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Government fails Traveller, migrant children and those who are at risk of poverty

The Children’s Rights Alliance gave the government an overall ‘C’ grade in this year’s report card.

Image: Fail via Shutterstock

THE GOVERNMENT HAS received an overall ‘C’ grade in the Children’s Rights Alliance annual report card.

However, it failed the group’s tests when it came to Traveller and migrant children, receiving E and F grades respectively. It also performed poorly in terms of mental health services and child poverty.

The report card – the sixth issued by the Alliance – examines the government’s performance on issues and policies affecting children against their own stated commitments in the Programme for Government 2011 to 2016.

According to the results, the coalition has been “satisfactory” but there is “scope for significant improvement”.

Here are the results which led to the overall ‘C’.

  • Children’s Constitutional Rights: B
  • Early Childhood Care and Education: C+
  • Child Literacy: A-
  • Children with Special Educational Needs: C-
  • School Buildings: B+
  • Patronage and Pluralism in Primary Education: B+
  • Health – Primary Care: C
  • Mental Health: E
  • Alcohol and Drugs: D+
  • Children’s Hospital: C+
  • Child Poverty: E-
  • Area-based Childhood Programme: C+
  • Children and the Social Welfare System: D
  • Child and Family Agency: B+
  • Ryan Report Implementation Plan: B-
  • Youth Homelessness: C+
  • Children in Detention: B+
  • Traveller Children: E
  • Migrant Children: F
  • Inequalities in Family Life: D+

Explanation of Grades:
A: Excellent, making a real difference to children’s lives
B: Good effort, positive results for children
C: Satisfactory attempt, but children still left wanting
D: Barely acceptable performance, little or no positive impact on children
E: Unacceptable, taking steps in the wrong direction, no positive impact on children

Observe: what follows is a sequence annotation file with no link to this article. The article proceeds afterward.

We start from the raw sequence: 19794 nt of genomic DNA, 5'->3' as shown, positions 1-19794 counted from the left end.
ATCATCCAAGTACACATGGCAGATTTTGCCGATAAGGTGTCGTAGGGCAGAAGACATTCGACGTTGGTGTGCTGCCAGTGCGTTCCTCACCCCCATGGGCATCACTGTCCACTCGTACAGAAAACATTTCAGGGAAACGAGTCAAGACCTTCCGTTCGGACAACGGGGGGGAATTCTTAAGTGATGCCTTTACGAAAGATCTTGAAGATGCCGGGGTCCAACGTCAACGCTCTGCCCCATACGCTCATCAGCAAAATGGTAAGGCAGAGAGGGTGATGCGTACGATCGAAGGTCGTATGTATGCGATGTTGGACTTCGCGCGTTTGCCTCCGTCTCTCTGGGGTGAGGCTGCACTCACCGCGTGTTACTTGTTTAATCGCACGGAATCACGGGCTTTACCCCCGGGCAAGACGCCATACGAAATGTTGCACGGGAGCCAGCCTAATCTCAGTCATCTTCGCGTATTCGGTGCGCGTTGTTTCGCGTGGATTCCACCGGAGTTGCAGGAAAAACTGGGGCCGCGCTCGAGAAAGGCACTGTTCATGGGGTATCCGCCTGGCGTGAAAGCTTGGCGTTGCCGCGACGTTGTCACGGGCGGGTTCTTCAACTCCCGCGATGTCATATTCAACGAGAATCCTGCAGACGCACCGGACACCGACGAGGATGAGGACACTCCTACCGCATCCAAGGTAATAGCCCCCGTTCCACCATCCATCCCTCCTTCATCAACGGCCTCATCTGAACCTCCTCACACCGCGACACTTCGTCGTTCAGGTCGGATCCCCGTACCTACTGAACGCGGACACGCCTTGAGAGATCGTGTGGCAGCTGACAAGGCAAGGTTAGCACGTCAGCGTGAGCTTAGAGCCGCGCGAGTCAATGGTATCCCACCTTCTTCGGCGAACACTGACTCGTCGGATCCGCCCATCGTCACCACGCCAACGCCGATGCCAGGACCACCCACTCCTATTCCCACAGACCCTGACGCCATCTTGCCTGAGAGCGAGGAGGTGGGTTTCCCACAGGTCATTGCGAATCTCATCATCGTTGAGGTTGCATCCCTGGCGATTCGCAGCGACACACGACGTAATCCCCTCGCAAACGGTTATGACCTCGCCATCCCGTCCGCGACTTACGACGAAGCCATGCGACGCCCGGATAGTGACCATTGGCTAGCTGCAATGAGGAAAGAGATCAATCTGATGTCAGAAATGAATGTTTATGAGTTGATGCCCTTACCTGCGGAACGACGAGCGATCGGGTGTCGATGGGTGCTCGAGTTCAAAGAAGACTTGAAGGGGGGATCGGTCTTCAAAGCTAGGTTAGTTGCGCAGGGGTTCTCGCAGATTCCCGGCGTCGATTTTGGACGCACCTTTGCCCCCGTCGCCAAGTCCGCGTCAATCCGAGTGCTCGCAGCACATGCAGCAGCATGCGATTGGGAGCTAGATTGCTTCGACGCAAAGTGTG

F: Fail, taking steps that undermine children’s wellbeing

CEO of the Alliance, Tanya Ward, was positive about the impact a full Cabinet position has had on advancing the cause of children’s rights.

She noted that the government is “ambitious for children” and singled out Education for praise due to advancements in literacy, school buildings and patronage of primary schools.

“We also acknowledge headway with the newly established Child and Family Agency, ending the detention of children in St. Patrick’s institution and the construction of a new facility for young offenders at Oberstown,” she said.

“Notwithstanding this progress, we still see certain children being side-lined by the system or entirely ignored,” added Barnardos chief Fergus Finlay.

“Child poverty remains unacceptably high – 9.3 per cent of children currently live in consistent poverty and 18.8 per cent are at risk. Tackling poverty is a whole-of-government issue and is something that needs to be prioritised in order to see progress next year.”

Traveller children

Commenting on the F grade given in relation to Traveller children, Judge Catherine McGuinness explained that infant mortality rates among the group are 3.6 times greater than those in the general population.

“We are in danger of leaving Traveller children behind unless we include specific commitments in national policy,” she warned.

On another poor grade – relating to migrant children – she noted that more than 10 per cent of Ireland’s school-going children come from a non-Irish background. She called for an immediate end to the current Direct Provision system for asylum seekers.

“The Government has also broken its own promises regarding mental health, with €35 million in ring-fenced funding now standing at only €20 million,” concluded McGuinness.

Download the full report card here>

Read: How a doctor had his asylum request rejected because someone ‘didn’t like him’

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